The CD4/CD8 ratio before commencement of ART in the DT group (0.14 (range 0.10–0.19)) increased to a median of 0.71 (IRQ 0.54–0.89; ) four years after treatment (Figure 4(a)). Similarly, the CD4/CD8 ratio in the ET group improved from 0.42 (0.35–0.55) to 0.87 (IRQ 0.71–0.87; ) following treatment with ART (Figure 4(b)). Although the reconstitution of the CD4/CD8 ratio remained less than one in both the groups, it was, however, better in the ET group compared to the DT group. This was also evident among 26 (10%) patients who achieved normal CD4/CD8 ratios comprising of 21/26 (80.8%) patients from the ET group compared to 5/26 (19.2%) from the DT group. Figure 5 shows regression analysis between the CD4/CD8 ratio and CD8 cell counts, where negative correlation was observed between the two variables before and after ART in both the DT and ET groups. Further analysis of the data by multiple regression analysis with the inclusion of data for CD4 counts and HLA-DR expression revealed that negative correlation between the CD4/CD8 ratio persisted () in both DT and ET groups. Alterations in CD4 counts exhibited a significant positive correlation with the CD4/CD8 ratio () in both the groups whereas HLA-DR did not correlate with CD4/CD8 ratio, CD4 counts, or CD8 counts in both the groups either before or after ART.

Figure 4: Comparison of CD4/CD8 ratios between delayed and early treatment groups of HIV-infected patients both before and four years after commencement of antiretroviral treatment (ART). ET, early treatment; DT, delayed treatment; ART, antiretroviral treatment.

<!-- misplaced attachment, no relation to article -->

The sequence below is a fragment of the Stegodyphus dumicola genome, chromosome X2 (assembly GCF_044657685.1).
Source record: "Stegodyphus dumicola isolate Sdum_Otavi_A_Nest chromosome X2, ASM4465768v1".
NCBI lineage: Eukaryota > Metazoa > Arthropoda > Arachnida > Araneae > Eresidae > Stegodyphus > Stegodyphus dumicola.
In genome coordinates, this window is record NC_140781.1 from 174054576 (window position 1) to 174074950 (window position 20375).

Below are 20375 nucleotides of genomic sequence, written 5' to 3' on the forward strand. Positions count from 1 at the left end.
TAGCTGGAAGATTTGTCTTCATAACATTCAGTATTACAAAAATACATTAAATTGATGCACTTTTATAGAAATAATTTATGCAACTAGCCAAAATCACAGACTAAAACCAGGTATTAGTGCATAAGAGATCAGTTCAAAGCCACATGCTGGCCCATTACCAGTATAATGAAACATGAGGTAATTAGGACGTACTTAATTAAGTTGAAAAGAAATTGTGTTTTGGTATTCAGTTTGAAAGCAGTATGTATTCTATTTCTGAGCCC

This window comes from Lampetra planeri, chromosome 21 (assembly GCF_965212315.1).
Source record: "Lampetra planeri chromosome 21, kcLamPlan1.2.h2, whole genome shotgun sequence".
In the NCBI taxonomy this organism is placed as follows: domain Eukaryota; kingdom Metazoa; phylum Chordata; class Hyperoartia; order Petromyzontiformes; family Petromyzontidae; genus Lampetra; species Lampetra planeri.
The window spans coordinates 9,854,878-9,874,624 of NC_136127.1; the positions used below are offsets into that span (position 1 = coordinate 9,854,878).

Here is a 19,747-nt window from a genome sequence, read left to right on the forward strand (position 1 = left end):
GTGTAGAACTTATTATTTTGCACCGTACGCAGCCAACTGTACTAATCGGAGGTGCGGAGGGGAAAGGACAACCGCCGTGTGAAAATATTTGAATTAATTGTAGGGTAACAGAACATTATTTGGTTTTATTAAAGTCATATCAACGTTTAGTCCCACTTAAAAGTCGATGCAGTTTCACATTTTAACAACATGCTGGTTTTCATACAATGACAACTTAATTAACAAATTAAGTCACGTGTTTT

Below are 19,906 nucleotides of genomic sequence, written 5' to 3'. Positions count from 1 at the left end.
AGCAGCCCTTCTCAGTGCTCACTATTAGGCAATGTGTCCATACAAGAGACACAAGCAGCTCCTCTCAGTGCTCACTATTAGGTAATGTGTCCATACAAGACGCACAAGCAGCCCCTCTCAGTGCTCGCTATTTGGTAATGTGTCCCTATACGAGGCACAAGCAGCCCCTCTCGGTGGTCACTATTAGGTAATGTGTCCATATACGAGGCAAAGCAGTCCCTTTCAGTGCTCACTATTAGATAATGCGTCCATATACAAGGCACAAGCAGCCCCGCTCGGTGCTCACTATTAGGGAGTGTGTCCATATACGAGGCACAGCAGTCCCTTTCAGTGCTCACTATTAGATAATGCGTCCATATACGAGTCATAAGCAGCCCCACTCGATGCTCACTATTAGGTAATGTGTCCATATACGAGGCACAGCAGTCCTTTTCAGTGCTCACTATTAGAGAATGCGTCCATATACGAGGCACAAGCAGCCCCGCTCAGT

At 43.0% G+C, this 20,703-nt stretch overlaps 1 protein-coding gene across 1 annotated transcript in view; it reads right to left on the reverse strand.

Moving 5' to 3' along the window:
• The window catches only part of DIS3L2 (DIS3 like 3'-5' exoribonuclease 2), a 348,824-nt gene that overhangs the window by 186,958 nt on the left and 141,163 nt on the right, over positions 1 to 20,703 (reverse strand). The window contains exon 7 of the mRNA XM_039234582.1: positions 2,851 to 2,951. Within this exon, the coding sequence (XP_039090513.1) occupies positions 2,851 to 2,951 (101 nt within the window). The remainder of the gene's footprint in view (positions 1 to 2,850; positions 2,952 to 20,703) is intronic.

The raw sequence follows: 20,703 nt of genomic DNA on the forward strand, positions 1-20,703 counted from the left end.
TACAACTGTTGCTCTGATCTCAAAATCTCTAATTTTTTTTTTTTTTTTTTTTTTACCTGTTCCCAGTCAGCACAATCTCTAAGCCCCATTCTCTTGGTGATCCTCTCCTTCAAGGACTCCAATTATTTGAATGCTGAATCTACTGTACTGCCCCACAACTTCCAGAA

Figure 5: Regression analysis of C4/CD8 ratio and CD8 cell counts before and after antiretroviral treatment (ART) in both DT (delayed treatment) and ET (early treatment) groups of HIV-infected patients.

4. Discussion

4.1. CD8 T-Cell Expansion and HIV Infection

Acute HIV infection causes initial activation and robust expansion of CD8 T cells, in a manner similar to other viral infections. This study has revealed a significant increase in the baseline CD8 T-cell count among Saudi patients infected with HIV. Expansion of the CD8 T-cell count following exposure to HIV is partially related to HIV-specific CD8 T-cell activation [1417]. HIV-specific CD8 T cells constitute only about 8–10% of the total circulating CD8 T-cell pool that is involved in the partial control of the HIV viremia [17, 18], which fails to undergo complete eradication and tends to persist [19]. Following commencement of ART, HIV-specific CD8 T-cells numbers tend to decrease, although there is a marked elevation in the nonspecific CD8 T-cell population [18]. This phenomenon is referred to as “bystander activation.” The bystander expansion of CD8+ lymphocytes is believed to be induced by inflammatory cytokines such as IFN-α, IL-1b, and IL-15 [20].